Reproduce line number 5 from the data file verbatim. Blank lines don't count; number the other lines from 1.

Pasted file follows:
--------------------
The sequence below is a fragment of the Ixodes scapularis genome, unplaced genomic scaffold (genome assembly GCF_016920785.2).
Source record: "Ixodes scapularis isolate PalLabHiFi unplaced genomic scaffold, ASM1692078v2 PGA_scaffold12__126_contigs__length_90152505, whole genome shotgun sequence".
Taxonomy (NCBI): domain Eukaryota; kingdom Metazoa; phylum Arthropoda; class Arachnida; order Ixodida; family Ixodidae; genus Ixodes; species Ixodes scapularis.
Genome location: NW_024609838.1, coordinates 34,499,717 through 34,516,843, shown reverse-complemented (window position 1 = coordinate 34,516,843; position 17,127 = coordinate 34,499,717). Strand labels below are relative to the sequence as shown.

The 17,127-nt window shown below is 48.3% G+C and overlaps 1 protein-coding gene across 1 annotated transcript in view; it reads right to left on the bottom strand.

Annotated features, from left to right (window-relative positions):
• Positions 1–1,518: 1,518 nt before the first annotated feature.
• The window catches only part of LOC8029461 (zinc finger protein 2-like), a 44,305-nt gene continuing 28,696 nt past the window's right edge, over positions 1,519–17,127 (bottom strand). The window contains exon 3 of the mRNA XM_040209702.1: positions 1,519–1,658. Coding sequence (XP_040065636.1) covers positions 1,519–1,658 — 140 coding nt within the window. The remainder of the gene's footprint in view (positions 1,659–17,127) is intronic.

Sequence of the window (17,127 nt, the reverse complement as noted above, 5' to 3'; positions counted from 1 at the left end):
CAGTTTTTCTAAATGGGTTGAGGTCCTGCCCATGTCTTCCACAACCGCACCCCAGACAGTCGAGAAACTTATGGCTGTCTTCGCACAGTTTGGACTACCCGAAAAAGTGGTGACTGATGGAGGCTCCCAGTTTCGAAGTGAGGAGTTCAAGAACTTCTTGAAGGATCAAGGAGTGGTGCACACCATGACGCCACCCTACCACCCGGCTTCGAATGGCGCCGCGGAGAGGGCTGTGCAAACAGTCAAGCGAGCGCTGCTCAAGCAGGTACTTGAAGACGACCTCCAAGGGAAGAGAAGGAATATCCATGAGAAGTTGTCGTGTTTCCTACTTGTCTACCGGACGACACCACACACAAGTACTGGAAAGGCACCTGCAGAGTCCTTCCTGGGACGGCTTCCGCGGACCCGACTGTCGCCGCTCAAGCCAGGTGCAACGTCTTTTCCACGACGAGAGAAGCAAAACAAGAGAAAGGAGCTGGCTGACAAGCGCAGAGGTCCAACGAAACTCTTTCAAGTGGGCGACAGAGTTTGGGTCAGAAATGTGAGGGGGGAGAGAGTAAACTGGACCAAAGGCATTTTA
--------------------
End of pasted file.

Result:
The 17,127-nt window shown below is 48.3% G+C and overlaps 1 protein-coding gene across 1 annotated transcript in view; it reads right to left on the bottom strand.